New year, new trends and the trend for 2014 in France is sharing and downsizing. Clothing, food, furniture, services – don’t buy when you can beg, borrow, barter, recycle, make do and mend, glean or gather
Don’t cast away your cast offs, sell them on e-bay, give them to the local charity shop, exchange them with friends, and if you’re buying clothes it’s the same story and you know what? Taking the second hand option is very trendy, except the French aren’t calling it second hand – no folks this is «authentic» or «vintage». So what if you’re designer dress is last year’s model and someone has already worn it? Who cares if your Burberry is out of style? It is still a Burberry and even better if it is a bit worse for wear – this gives it an air of authentic «lived in» chic.
As for food … what do you mean your stil doing an expensive weekly shop at the supermarket??? You shouldn’t be pushing a trolley round the aisles buying brand names. You should be out the back, rummaging through the supermarket dustbins, gleaning recently-discarded but still edible victuals. Hey, if they’re not too bad you could even try to sell them. And if you can’t glean, then grow or gather. Tomatoes and lettuce in window boxes on your balcony, mushrooms in your cellar … as for gathering, you’d be surprised how many French people head for the countryside at the weekends to scour the verges and hedgrows in search of free food – mushrooms in season, a fistful of snails, bouquets of herbs or edible leaves … And if none of this is quite your thing then buy your stuff fresh from local market gardeners or get togeher with friends and buy an animal raised by professionals to the most stringent eco-norms and … well, just make sure you don’t get too attached to your sheep, after all, you’re only raising it for fresh meat.
Peer-to-peer, comsumer-to-consumer. Your kids need extra maths coaching after school, don’t hire a teacher, trade an hour’s maths for an hour’s babysitting. Exchange or barter skills and services. Why drive yourself to work when you can car share? You need a new lawnmower? So does the guy next door. Why not buy a reconditoned second hand mower you can share?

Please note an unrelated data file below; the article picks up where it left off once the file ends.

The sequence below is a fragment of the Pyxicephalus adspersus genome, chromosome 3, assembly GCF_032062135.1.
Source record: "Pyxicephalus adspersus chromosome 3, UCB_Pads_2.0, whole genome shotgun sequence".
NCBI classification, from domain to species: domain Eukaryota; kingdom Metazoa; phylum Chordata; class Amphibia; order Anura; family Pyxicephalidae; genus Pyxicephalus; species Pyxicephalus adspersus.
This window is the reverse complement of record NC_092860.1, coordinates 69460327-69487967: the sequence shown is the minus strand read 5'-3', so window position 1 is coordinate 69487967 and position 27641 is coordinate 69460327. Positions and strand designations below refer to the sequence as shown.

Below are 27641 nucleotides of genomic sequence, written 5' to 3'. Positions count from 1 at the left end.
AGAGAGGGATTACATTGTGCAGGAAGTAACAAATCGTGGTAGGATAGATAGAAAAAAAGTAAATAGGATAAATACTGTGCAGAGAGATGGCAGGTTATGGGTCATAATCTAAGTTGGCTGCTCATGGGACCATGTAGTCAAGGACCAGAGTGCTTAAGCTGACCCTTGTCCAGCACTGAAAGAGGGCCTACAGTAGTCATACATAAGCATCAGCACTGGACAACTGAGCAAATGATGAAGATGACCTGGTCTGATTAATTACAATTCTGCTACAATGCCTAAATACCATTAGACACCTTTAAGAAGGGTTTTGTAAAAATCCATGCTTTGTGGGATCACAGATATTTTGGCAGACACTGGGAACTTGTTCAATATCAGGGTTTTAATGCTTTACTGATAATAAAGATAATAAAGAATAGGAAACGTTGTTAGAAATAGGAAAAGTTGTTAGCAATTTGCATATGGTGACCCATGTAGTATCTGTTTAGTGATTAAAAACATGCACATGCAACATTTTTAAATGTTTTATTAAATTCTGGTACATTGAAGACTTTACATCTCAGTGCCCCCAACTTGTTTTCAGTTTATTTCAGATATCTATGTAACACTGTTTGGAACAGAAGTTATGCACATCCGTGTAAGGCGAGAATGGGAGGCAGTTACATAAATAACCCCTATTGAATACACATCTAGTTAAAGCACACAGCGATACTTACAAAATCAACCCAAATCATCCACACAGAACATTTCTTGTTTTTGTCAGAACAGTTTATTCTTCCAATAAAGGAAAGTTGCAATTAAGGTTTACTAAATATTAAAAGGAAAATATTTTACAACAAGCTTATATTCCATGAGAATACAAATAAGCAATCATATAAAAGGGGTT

Of course the above trends make economic sense in these hard times however in France they seem to be confined to the young urban middle class, the politically correct, the ethically aware, those with professions rather than simple jobs. Those we used to call the BoBos – the Bourgeois Bohemians with the time and the money to have principles.
The beg, borrow, barter, recycle, glean, gather trend has not totally infiltrated the lower echelons of society quite yet. The workers are still shopping at the local supermarket, they are buying new «made in China» clothing at the local discount fashion retailers. From TV’s to computers smart phones and tablets – none of the make do and mend or reconditioned second hand, it’s all new. Seems just a little like the world turned uside down. Here are all the wealthy urban types – call them new generation Yuppies with a conscience – trying to cut back, yet all the guys stuck at the bottom of the social pyramid are still hankering after all the trappings that the rich no longer seem to aspire to.
Took a trip to one of the many local discount supermarkets over the recent festive break. The car park was full of SUV’s and expensive German saloon cars. All the well-off are shopping at Lidl whilst the less fortunate are all at the big name supermarket loading up their trolleys with brand named products. Even the local Cash Converters is full of nice middle class types selling books and educational toys.
Anyway, a last word on the downsizing trend. It is that time of year when we start to think about booking our place in the sun and this year – well you can forget the five star hotel, the Club Med or even camping. The big trend for 2014 is Air BnB. Rent someone’s flat to live in when they are not there. Cheaper than a hotel. Cheaper than many self-catering apartments, certainly less basic than camping and also highly authentic. You want the summer in Paris? Rent a flat from a real Parisian who has headed south for the summer. Mind you, why pay? Just do a house exchange.
Economic necessity or just a trend? Is what you have to share actually worth sharing and when does bartering turn to bitching? How do you measure tha value of the services or skills exchanged? Are my English teaching skills as good as your ironing skills and just how much ironing is an English lesson worth?
The bartering business is already big business. In 2013 the skills and services exchange sector in France was thought to be worth 266 billion Euros. Yes it makes economic sense and now it is highy fashionable. So if you want to be on the cutting edge in France this year, dress vintage, only eat what you can glean or gather, share your ride to work and raise veg in your window box. Be mean and green and glean.